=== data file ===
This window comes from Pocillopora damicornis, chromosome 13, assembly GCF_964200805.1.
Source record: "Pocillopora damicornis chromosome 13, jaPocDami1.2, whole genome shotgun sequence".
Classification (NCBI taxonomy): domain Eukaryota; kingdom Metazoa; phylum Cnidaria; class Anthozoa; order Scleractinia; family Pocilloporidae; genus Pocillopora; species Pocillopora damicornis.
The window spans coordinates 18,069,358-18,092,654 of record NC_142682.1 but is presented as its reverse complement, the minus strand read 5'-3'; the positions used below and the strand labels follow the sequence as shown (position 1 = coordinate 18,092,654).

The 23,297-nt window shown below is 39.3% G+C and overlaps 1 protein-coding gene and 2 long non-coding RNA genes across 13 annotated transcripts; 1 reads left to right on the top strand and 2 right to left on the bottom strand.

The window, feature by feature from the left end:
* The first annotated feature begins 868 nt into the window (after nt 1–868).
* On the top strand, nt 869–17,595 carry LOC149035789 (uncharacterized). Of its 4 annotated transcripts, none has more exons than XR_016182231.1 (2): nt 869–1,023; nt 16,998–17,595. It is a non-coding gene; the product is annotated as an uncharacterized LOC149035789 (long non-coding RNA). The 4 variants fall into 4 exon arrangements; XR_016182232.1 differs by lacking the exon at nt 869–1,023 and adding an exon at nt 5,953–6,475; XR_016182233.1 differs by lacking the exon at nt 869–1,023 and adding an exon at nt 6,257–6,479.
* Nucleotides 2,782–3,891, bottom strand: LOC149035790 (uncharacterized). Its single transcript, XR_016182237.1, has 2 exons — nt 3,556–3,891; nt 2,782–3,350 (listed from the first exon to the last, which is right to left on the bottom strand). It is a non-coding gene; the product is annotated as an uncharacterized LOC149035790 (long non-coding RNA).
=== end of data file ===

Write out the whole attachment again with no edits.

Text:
This window comes from Pocillopora damicornis, chromosome 13, assembly GCF_964200805.1.
Source record: "Pocillopora damicornis chromosome 13, jaPocDami1.2, whole genome shotgun sequence".
Classification (NCBI taxonomy): domain Eukaryota; kingdom Metazoa; phylum Cnidaria; class Anthozoa; order Scleractinia; family Pocilloporidae; genus Pocillopora; species Pocillopora damicornis.
The window spans coordinates 18,069,358-18,092,654 of record NC_142682.1 but is presented as its reverse complement, the minus strand read 5'-3'; the positions used below and the strand labels follow the sequence as shown (position 1 = coordinate 18,092,654).

The 23,297-nt window shown below is 39.3% G+C and overlaps 1 protein-coding gene and 2 long non-coding RNA genes across 13 annotated transcripts; 1 reads left to right on the top strand and 2 right to left on the bottom strand.

The window, feature by feature from the left end:
* The first annotated feature begins 868 nt into the window (after nt 1–868).
* On the top strand, nt 869–17,595 carry LOC149035789 (uncharacterized). Of its 4 annotated transcripts, none has more exons than XR_016182231.1 (2): nt 869–1,023; nt 16,998–17,595. It is a non-coding gene; the product is annotated as an uncharacterized LOC149035789 (long non-coding RNA). The 4 variants fall into 4 exon arrangements; XR_016182232.1 differs by lacking the exon at nt 869–1,023 and adding an exon at nt 5,953–6,475; XR_016182233.1 differs by lacking the exon at nt 869–1,023 and adding an exon at nt 6,257–6,479.
* Nucleotides 2,782–3,891, bottom strand: LOC149035790 (uncharacterized). Its single transcript, XR_016182237.1, has 2 exons — nt 3,556–3,891; nt 2,782–3,350 (listed from the first exon to the last, which is right to left on the bottom strand). It is a non-coding gene; the product is annotated as an uncharacterized LOC149035790 (long non-coding RNA).